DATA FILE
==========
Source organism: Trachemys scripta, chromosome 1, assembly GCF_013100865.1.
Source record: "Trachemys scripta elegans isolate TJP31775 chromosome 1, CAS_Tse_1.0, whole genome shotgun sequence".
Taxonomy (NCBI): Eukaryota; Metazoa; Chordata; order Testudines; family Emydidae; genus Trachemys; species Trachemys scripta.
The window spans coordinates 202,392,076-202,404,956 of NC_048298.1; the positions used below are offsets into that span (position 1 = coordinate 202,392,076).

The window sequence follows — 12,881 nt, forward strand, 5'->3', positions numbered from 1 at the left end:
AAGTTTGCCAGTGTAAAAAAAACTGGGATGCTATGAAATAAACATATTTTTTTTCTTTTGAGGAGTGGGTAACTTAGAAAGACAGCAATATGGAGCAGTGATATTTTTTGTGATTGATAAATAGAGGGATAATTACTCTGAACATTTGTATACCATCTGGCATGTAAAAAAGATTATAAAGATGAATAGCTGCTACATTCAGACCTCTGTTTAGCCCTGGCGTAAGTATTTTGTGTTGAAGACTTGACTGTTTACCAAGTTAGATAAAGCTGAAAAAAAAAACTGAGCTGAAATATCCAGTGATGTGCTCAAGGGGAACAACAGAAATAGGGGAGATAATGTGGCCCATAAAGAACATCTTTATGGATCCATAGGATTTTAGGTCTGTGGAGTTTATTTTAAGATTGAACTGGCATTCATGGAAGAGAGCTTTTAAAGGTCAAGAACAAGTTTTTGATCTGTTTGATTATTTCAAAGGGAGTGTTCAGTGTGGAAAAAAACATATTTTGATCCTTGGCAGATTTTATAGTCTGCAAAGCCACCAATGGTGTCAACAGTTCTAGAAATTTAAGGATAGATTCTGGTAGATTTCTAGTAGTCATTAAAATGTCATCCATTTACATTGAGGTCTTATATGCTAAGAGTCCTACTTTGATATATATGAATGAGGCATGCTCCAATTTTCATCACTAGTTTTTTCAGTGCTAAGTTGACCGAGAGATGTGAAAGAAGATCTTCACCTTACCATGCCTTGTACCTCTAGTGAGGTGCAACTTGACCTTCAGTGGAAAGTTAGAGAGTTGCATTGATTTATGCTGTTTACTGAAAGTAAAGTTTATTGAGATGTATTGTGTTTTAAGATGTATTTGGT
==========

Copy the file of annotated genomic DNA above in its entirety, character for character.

Source organism: Trachemys scripta, chromosome 1, assembly GCF_013100865.1.
Source record: "Trachemys scripta elegans isolate TJP31775 chromosome 1, CAS_Tse_1.0, whole genome shotgun sequence".
Taxonomy (NCBI): Eukaryota; Metazoa; Chordata; order Testudines; family Emydidae; genus Trachemys; species Trachemys scripta.
The window spans coordinates 202,392,076-202,404,956 of NC_048298.1; the positions used below are offsets into that span (position 1 = coordinate 202,392,076).

The window sequence follows — 12,881 nt, forward strand, 5'->3', positions numbered from 1 at the left end:
AAGTTTGCCAGTGTAAAAAAAACTGGGATGCTATGAAATAAACATATTTTTTTTCTTTTGAGGAGTGGGTAACTTAGAAAGACAGCAATATGGAGCAGTGATATTTTTTGTGATTGATAAATAGAGGGATAATTACTCTGAACATTTGTATACCATCTGGCATGTAAAAAAGATTATAAAGATGAATAGCTGCTACATTCAGACCTCTGTTTAGCCCTGGCGTAAGTATTTTGTGTTGAAGACTTGACTGTTTACCAAGTTAGATAAAGCTGAAAAAAAAAACTGAGCTGAAATATCCAGTGATGTGCTCAAGGGGAACAACAGAAATAGGGGAGATAATGTGGCCCATAAAGAACATCTTTATGGATCCATAGGATTTTAGGTCTGTGGAGTTTATTTTAAGATTGAACTGGCATTCATGGAAGAGAGCTTTTAAAGGTCAAGAACAAGTTTTTGATCTGTTTGATTATTTCAAAGGGAGTGTTCAGTGTGGAAAAAAACATATTTTGATCCTTGGCAGATTTTATAGTCTGCAAAGCCACCAATGGTGTCAACAGTTCTAGAAATTTAAGGATAGATTCTGGTAGATTTCTAGTAGTCATTAAAATGTCATCCATTTACATTGAGGTCTTATATGCTAAGAGTCCTACTTTGATATATATGAATGAGGCATGCTCCAATTTTCATCACTAGTTTTTTCAGTGCTAAGTTGACCGAGAGATGTGAAAGAAGATCTTCACCTTACCATGCCTTGTACCTCTAGTGAGGTGCAACTTGACCTTCAGTGGAAAGTTAGAGAGTTGCATTGATTTATGCTGTTTACTGAAAGTAAAGTTTATTGAGATGTATTGTGTTTTAAGATGTATTTGGT